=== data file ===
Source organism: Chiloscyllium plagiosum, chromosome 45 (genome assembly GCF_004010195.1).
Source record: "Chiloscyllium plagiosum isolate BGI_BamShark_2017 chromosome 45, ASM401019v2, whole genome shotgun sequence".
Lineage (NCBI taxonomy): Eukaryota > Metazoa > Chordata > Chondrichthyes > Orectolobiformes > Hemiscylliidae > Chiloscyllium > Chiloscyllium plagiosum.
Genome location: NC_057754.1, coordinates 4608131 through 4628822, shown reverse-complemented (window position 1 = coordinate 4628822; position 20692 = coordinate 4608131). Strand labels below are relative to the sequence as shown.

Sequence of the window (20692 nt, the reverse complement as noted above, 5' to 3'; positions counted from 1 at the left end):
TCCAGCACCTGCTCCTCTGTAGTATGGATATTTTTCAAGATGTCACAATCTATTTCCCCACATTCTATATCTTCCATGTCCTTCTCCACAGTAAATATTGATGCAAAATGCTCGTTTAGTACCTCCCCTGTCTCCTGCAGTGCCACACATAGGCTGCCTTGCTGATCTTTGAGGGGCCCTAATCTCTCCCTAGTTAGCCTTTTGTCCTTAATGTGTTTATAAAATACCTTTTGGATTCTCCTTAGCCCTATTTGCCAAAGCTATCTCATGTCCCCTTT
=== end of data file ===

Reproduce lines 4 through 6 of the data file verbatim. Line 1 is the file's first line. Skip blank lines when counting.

Genome location: NC_057754.1, coordinates 4608131 through 4628822, shown reverse-complemented (window position 1 = coordinate 4628822; position 20692 = coordinate 4608131). Strand labels below are relative to the sequence as shown.

Sequence of the window (20692 nt, the reverse complement as noted above, 5' to 3'; positions counted from 1 at the left end):
TCCAGCACCTGCTCCTCTGTAGTATGGATATTTTTCAAGATGTCACAATCTATTTCCCCACATTCTATATCTTCCATGTCCTTCTCCACAGTAAATATTGATGCAAAATGCTCGTTTAGTACCTCCCCTGTCTCCTGCAGTGCCACACATAGGCTGCCTTGCTGATCTTTGAGGGGCCCTAATCTCTCCCTAGTTAGCCTTTTGTCCTTAATGTGTTTATAAAATACCTTTTGGATTCTCCTTAGCCCTATTTGCCAAAGCTATCTCATGTCCCCTTT